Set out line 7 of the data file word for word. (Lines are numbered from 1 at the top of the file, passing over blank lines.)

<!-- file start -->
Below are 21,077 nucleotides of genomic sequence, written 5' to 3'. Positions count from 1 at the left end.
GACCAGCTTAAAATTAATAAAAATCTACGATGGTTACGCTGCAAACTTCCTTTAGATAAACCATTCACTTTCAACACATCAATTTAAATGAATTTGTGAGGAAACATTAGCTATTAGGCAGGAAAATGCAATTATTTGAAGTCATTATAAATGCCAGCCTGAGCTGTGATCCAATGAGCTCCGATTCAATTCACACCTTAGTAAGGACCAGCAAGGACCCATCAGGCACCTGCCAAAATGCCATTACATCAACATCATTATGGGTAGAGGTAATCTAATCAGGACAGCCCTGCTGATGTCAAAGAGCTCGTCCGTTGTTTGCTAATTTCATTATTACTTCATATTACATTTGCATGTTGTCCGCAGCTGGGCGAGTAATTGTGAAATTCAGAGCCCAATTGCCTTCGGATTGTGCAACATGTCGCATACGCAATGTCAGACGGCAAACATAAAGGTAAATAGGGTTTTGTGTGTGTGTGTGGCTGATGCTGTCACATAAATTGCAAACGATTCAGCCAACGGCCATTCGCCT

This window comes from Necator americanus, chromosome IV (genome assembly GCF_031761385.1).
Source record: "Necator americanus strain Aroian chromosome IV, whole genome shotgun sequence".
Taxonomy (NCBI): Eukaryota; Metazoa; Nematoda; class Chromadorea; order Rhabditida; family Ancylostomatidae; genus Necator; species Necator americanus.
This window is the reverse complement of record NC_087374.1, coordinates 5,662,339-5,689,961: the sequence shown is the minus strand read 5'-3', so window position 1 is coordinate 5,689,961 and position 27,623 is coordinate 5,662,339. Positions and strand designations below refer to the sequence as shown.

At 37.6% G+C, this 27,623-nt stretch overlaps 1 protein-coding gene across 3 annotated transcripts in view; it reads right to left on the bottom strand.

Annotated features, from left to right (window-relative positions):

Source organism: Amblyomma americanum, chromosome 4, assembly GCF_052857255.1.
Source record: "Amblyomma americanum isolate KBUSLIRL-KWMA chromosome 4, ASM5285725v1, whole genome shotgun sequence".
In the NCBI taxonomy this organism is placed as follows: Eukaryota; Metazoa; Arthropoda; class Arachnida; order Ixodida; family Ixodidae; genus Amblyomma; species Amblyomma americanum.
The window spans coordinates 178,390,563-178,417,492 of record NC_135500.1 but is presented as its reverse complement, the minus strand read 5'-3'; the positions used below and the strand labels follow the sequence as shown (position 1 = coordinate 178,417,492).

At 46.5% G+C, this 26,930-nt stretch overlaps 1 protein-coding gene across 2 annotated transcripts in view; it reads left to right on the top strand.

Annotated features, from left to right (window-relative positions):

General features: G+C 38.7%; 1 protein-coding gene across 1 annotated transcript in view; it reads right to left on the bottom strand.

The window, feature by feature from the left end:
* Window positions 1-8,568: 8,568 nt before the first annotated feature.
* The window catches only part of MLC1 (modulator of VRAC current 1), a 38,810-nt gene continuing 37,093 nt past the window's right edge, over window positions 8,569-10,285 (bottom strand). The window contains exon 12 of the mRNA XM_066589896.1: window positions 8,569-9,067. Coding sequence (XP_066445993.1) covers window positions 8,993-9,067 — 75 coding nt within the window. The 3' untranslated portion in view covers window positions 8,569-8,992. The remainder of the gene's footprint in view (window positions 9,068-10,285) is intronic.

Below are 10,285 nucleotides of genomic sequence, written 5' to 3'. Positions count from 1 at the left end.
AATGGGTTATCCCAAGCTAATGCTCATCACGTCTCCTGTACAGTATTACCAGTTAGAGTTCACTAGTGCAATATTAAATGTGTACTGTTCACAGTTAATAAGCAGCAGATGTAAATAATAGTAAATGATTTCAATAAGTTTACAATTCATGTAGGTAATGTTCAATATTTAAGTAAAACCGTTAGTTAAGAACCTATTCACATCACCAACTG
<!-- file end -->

At 37.6% G+C, this 27,623-nt stretch overlaps 1 protein-coding gene across 3 annotated transcripts in view; it reads right to left on the bottom strand.